Category: Suicide and Self-Injury
Suicide is the 10th leading cause of death in the U.S. (CDC, 2013). In order to ultimately predict and prevent this devastating outcome, it is critical that both researchers and clinicians be able to effectively ask about and receive accurate reports of suicidal ideation (SI) from those affected. Prior research suggests that fewer than half of people with SI disclose their thoughts spontaneously and/or after probing (Eskin et al., 2015). Additionally, research identifies a number of incentives (e.g., desire to be understood/supported, trust in confidentiality) and impediments (e.g., perceived stigma, concerns about unwanted treatment such as hospitalization or medication) to accurate reporting of SI (Hom et al., 2017).
To further explore how people report SI, we examined the consistency in participant response across multiple modes of probing. Modes of probing included: phone interview, in-person interview, non-confidential self-report, and confidential self-report. Participants included 200 veterans recruited from the local Boston community. Participant consistency in reporting lifetime SI and SI recency were examined among those recruited as “suicide ideators” (i.e., reported active SI in the past 30 days via phone interview) and “depressed controls” (i.e., reported no active SI in their entire lifetime and screened positive for depression via phone interview). Most were male (89.5%) and White (72.5%), with a mean age of 43 (range 19 to 81 years). SI items came primarily from the Self-Injurious Thoughts and Behaviors Interview (Nock et al., 2007).
Data show a number of inconsistencies in reporting lifetime presence and recency of SI across both suicide ideators and depressed controls. For instance, among depressed controls, who reported no lifetime SI via phone interview, 12.5% reported lifetime SI via in-person interview and 24.1% reported lifetime SI via confidential self-report. To examine one potential explanation for these discrepancies, we looked at participant self-reports of understanding and responding to questions. Overall, participants reported carefully reading and accurately responding to research questions with ease (79.2%), or carefully reading and accurately responding though finding it hard “to give one number that best describes me” (19.5%). Only a small percentage reported answering inaccurately (1.3%). Despite general participant efforts to understand questions and answer accurately, inconsistencies in reporting SI exist. Additional analyses examine unique factors associated with inconsistent responders, including demographic factors (e.g., age, gender, race/ethnicity), suicidal severity (i.e., Beck Scale for Suicide Ideation) and mental health functioning (i.e., using the PHQ-9 and Psychache Scale).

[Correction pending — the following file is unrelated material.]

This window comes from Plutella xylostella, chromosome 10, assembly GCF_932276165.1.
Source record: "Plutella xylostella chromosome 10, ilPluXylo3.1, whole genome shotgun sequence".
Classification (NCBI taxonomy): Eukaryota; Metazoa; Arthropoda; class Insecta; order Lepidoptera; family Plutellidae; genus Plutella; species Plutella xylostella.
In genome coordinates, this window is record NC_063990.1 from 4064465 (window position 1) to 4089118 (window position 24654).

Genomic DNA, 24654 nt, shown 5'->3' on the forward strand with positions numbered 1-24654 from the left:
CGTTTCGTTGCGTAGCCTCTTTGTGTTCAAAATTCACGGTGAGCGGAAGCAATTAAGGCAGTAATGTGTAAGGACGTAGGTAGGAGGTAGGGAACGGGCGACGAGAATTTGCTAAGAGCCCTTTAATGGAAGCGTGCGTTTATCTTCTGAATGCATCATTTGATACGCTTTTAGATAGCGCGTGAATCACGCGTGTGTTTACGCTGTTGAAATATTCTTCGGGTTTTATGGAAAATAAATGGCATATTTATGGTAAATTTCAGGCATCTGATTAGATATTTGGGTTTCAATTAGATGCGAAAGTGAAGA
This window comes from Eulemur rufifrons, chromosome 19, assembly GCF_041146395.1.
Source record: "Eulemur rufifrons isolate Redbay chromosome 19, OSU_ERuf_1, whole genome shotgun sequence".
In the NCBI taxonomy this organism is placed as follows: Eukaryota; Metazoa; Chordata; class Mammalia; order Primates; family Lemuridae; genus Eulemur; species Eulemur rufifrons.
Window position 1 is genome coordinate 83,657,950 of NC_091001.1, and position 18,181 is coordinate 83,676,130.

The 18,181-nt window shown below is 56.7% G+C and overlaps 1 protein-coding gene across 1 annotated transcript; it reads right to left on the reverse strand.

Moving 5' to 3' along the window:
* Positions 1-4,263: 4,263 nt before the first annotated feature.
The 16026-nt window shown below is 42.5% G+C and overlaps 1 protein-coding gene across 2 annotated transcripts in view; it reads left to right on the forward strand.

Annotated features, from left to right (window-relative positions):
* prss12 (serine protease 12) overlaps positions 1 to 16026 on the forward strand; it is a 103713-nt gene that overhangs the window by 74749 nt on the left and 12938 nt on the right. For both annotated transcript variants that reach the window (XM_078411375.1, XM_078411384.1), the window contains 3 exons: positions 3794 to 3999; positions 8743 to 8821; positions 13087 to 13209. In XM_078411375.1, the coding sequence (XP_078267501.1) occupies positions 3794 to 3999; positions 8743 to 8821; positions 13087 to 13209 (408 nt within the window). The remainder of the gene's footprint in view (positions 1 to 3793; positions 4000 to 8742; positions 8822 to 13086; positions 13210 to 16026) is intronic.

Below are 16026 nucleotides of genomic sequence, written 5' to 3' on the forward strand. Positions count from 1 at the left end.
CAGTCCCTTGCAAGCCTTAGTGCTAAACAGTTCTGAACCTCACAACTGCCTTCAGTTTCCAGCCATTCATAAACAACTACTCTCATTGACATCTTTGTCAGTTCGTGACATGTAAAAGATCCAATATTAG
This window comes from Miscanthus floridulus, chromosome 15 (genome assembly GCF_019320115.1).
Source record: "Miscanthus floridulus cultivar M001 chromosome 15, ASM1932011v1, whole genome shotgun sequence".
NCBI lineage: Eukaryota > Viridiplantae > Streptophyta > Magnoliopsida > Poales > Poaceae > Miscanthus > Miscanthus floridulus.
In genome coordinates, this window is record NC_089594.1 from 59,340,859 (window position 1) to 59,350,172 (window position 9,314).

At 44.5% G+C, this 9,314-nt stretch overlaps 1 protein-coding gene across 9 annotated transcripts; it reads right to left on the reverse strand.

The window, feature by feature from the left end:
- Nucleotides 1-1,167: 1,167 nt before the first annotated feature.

Results suggest that despite general efforts to understand questions and to answer accurately, some people respond inconsistently when asked about SI across multiple modes of probing. Analyses describe inconsistencies, explore characteristics of the inconsistent responders, and make recommendations for how researchers and clinicians can most effectively ask about and receive accurate information about SI.
Charlene Deming– Clinical Psychology PhD Candidate, Harvard University, Cambridge
Franchesca Ramirez– Clinical Research Coordinator, Harvard University, Cambridge, Massachusetts
Julia Harris– Graduate Student, University of Utah, Utah
Andrew Huckins-Noss– Harvard University
Matthew Nock– Professor, Harvard University, Cambridge, Massachusetts
Clinical Research Coordinator